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FRANK J. DIVITTORIO, JENNIFER LEE, AND ELSBET SMITH v. SEALE & ROSS, PLC
Appellant, Seale & Ross, PLC (Seale & Ross), challenges the Twenty-First Judicial District Court's May 18, 2022 judgment in favor of the appellees, Frank DiVittorio and Elsbet Smith. The appellees, Frank DiVittorio, Jennifer Lee, and Elsbet Smith, have filed an answer to the appeal. For the reasons that follow, we affirm in part, reverse in part, and render. We also grant the appellee's answer to the appeal, in part, and deny it in part.
FACTS AND PROCEDURAL HISTORY
The plaintiffs, Mr. DiVittorio, Ms. Lee, and Ms. Smith were employed by Seale & Ross as associate attorneys, until they resigned in December of 2016. 1 On January 19, 2017, the plaintiffs each emailed Seale & Ross, requesting compensation they alleged was due them for their work while employed by Seale & Ross. The emails made reference to a formula used by Seale & Ross to compute compensation for associate attorneys. Based on the formula, the plaintiffs claimed their compensation was comprised of 15% of collections from cases that originated with each attorney, plus 30 to 35% of collections from the production (or work) of the attorney. Also, the plaintiffs claimed they were eligible at the end of the year to receive a production bonus of 10% of collections over their expected production potential, an amount that is set earlier in the year.
The plaintiffs alleged they were owed “settle up” payments, which is the difference between collections from their expected production and their actual production. The plaintiffs claimed that after Seale & Ross closed its books on 2016, the amounts of their settle up payments could be calculated and remitted to them. The plaintiffs alleged that Seale & Ross did not make any further payments to them.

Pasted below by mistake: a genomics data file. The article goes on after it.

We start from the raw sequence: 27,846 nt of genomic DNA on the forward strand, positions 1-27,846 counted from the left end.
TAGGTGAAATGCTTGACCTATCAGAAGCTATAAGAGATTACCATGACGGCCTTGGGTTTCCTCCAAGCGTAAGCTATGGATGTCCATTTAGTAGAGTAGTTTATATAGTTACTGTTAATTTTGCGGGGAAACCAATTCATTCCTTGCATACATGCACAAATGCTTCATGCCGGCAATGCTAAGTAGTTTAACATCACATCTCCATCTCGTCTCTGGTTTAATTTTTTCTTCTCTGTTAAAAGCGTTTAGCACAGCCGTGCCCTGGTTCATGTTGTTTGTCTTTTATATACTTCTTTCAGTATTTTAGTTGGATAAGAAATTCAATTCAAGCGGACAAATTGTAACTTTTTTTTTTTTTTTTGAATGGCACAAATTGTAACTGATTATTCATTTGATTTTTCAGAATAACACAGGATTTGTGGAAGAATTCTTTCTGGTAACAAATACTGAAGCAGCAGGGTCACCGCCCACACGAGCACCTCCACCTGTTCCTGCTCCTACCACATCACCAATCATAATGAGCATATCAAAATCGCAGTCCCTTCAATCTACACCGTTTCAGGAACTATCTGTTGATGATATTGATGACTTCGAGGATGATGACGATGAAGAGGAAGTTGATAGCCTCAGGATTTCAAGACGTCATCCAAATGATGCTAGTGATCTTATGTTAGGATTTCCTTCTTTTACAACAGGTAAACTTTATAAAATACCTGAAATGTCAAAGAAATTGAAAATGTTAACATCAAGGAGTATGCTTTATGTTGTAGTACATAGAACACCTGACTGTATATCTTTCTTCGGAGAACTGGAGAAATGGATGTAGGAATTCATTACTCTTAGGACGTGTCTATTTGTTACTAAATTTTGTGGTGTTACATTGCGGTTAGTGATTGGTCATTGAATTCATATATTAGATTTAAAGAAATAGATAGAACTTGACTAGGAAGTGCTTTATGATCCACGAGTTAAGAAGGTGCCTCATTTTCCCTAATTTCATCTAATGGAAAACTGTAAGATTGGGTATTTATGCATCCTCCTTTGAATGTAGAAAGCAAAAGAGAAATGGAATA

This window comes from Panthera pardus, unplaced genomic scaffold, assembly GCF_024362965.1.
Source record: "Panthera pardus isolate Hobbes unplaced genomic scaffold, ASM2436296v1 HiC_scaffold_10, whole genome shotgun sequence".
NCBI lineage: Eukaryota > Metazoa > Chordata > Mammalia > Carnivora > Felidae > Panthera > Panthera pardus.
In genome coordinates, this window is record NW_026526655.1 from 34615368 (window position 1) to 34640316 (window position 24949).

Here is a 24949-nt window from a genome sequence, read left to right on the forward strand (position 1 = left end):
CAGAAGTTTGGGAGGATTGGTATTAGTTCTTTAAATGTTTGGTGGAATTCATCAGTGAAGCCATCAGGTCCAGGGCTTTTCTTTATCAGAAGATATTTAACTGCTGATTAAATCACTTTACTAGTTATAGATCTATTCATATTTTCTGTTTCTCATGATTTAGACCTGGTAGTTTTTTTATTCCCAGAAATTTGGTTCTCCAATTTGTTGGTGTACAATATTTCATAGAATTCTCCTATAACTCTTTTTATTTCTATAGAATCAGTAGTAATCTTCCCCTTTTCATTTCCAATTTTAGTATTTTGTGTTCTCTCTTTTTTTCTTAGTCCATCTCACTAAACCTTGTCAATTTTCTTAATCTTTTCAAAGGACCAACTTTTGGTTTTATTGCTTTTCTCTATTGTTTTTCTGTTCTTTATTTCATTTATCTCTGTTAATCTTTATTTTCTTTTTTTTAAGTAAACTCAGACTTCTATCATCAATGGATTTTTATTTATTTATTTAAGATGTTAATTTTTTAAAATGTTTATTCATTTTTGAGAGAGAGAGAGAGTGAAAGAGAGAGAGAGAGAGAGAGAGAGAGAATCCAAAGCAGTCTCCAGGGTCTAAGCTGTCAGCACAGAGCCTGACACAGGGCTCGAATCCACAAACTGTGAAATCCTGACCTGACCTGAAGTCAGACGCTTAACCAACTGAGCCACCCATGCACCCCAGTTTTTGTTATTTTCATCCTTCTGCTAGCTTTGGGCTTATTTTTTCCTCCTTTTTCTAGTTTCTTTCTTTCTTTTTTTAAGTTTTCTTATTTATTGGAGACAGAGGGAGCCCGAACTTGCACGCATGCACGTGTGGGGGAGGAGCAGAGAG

The plaintiffs collectively filed a petition for judgment against Seale & Ross for unpaid wages, penalties, and costs on December 4, 2019.2 The plaintiffs made the aforementioned allegations, and further claimed that Seale & Ross failed to p ay wages pursuant to La. R.S. 23:631, known as the Louisiana Wage Payment Act. They alleged that Seale & Ross withheld wages in bad faith, and as a result, Seale & Ross was liable to the plaintiffs for penalties and attorney fees.
Trial was held on the matter on March 31, 2021. A hearing on the award of attorney fees was held on July 19, 2021. On September 13, 2021, the trial court signed a judgment, which: ruled that the plaintiffs’ production bonuses were non-discretionary wages that were withheld by Seale & Ross in bad faith; awarded Ms. Smith $ 12,828.42 in production bonus wages and $39,961.80 in penalties; awarded Mr. DiVittorio $3,516.78 inn production bonus wages and $38,399.40 in penalties; and, awarded the plaintiffs $43,862.50 in attorney fees, as well as any judicial interest owed.3 The trial court denied all other claims made by the plaintiffs.
In its reasons for judgment, the trial court found that the origination bonuses claimed by the plaintiffs were discretionary, as the attorney compensation system of Seale & Ross stated that the bonus “may” be paid to associate attorneys at the end of the year and did not fit the definition of “wages” under La. R.S. 23:632. However, the trial court found the production bonus was a non-discretionary wage as defined by La. R.S. 23:632, because the production bonus was actually a payment for work done by the attorney that the attorney would reasonably have expected to receive at the end of the year. The trial court held that Seale & Ross owed the plaintiffs their production bonuses, and that Seale & Ross withheld these wages in bad faith because another attorney who left employment the same year as the plaintiffs was paid his production bonus, while the plaintiffs were not.
On September 28, 2021, Seale & Ross appealed the September 13, 2021 judgment. The plaintiffs answered the appeal on April 18, 2022. On May 6, 2022, this Court issued a Rule to Show Cause Order in response to the September 13, 2021 judgment because it lacked proper decretal language because it did not adequately identify the name of the party in whose favor the relief was awarded. See D'Luca v. Kirkland, 2020-0713, 0714 (La. App. 1 Cir. 2/19/21), 321 So.3d 411, 413. The trial court supplemented the record with an amended judgment signed May 18, 2022, which rectified the decretal language by specifying to which parties the relief was rewarded. Although the record had already been lodged with this Court, out of an abundance of caution to preserve their rights on appeal, the plaintiffs filed a motion to appeal the May 18, 2022 judgment on June 27, 2022.4